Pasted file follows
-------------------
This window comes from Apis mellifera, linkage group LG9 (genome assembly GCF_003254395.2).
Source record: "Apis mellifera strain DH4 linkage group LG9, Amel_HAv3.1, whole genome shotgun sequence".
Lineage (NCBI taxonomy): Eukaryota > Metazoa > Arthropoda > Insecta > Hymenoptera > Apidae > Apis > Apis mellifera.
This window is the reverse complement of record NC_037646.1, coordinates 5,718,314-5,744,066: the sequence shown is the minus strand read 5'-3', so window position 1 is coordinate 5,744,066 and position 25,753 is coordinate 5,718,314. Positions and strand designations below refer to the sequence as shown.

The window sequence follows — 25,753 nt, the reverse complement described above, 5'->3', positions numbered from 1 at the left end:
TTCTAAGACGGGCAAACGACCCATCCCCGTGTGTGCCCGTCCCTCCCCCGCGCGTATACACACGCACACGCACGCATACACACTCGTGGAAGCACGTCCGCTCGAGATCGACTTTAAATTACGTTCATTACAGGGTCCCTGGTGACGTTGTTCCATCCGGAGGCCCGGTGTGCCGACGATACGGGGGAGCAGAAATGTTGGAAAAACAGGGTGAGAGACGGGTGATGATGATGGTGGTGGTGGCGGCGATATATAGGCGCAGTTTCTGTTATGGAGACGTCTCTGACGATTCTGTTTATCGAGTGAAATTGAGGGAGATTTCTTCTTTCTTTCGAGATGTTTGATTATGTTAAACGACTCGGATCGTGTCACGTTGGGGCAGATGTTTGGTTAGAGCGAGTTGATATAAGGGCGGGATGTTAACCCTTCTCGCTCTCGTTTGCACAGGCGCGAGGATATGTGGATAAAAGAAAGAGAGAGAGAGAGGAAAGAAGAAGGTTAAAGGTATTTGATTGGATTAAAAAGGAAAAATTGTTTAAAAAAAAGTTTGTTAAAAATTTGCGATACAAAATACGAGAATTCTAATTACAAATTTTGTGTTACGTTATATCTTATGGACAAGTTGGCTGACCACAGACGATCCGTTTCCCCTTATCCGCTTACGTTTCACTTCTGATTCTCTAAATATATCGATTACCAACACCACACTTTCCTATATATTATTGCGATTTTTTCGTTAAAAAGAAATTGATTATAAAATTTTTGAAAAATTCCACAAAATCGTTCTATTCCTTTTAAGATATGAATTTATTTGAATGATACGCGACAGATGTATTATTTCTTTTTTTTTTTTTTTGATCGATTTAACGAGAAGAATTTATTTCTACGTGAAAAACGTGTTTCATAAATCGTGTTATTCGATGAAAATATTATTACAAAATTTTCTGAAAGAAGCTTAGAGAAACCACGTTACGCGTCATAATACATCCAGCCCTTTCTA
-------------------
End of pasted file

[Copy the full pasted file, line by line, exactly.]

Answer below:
This window comes from Apis mellifera, linkage group LG9 (genome assembly GCF_003254395.2).
Source record: "Apis mellifera strain DH4 linkage group LG9, Amel_HAv3.1, whole genome shotgun sequence".
Lineage (NCBI taxonomy): Eukaryota > Metazoa > Arthropoda > Insecta > Hymenoptera > Apidae > Apis > Apis mellifera.
This window is the reverse complement of record NC_037646.1, coordinates 5,718,314-5,744,066: the sequence shown is the minus strand read 5'-3', so window position 1 is coordinate 5,744,066 and position 25,753 is coordinate 5,718,314. Positions and strand designations below refer to the sequence as shown.

The window sequence follows — 25,753 nt, the reverse complement described above, 5'->3', positions numbered from 1 at the left end:
TTCTAAGACGGGCAAACGACCCATCCCCGTGTGTGCCCGTCCCTCCCCCGCGCGTATACACACGCACACGCACGCATACACACTCGTGGAAGCACGTCCGCTCGAGATCGACTTTAAATTACGTTCATTACAGGGTCCCTGGTGACGTTGTTCCATCCGGAGGCCCGGTGTGCCGACGATACGGGGGAGCAGAAATGTTGGAAAAACAGGGTGAGAGACGGGTGATGATGATGGTGGTGGTGGCGGCGATATATAGGCGCAGTTTCTGTTATGGAGACGTCTCTGACGATTCTGTTTATCGAGTGAAATTGAGGGAGATTTCTTCTTTCTTTCGAGATGTTTGATTATGTTAAACGACTCGGATCGTGTCACGTTGGGGCAGATGTTTGGTTAGAGCGAGTTGATATAAGGGCGGGATGTTAACCCTTCTCGCTCTCGTTTGCACAGGCGCGAGGATATGTGGATAAAAGAAAGAGAGAGAGAGAGGAAAGAAGAAGGTTAAAGGTATTTGATTGGATTAAAAAGGAAAAATTGTTTAAAAAAAAGTTTGTTAAAAATTTGCGATACAAAATACGAGAATTCTAATTACAAATTTTGTGTTACGTTATATCTTATGGACAAGTTGGCTGACCACAGACGATCCGTTTCCCCTTATCCGCTTACGTTTCACTTCTGATTCTCTAAATATATCGATTACCAACACCACACTTTCCTATATATTATTGCGATTTTTTCGTTAAAAAGAAATTGATTATAAAATTTTTGAAAAATTCCACAAAATCGTTCTATTCCTTTTAAGATATGAATTTATTTGAATGATACGCGACAGATGTATTATTTCTTTTTTTTTTTTTTTGATCGATTTAACGAGAAGAATTTATTTCTACGTGAAAAACGTGTTTCATAAATCGTGTTATTCGATGAAAATATTATTACAAAATTTTCTGAAAGAAGCTTAGAGAAACCACGTTACGCGTCATAATACATCCAGCCCTTTCTA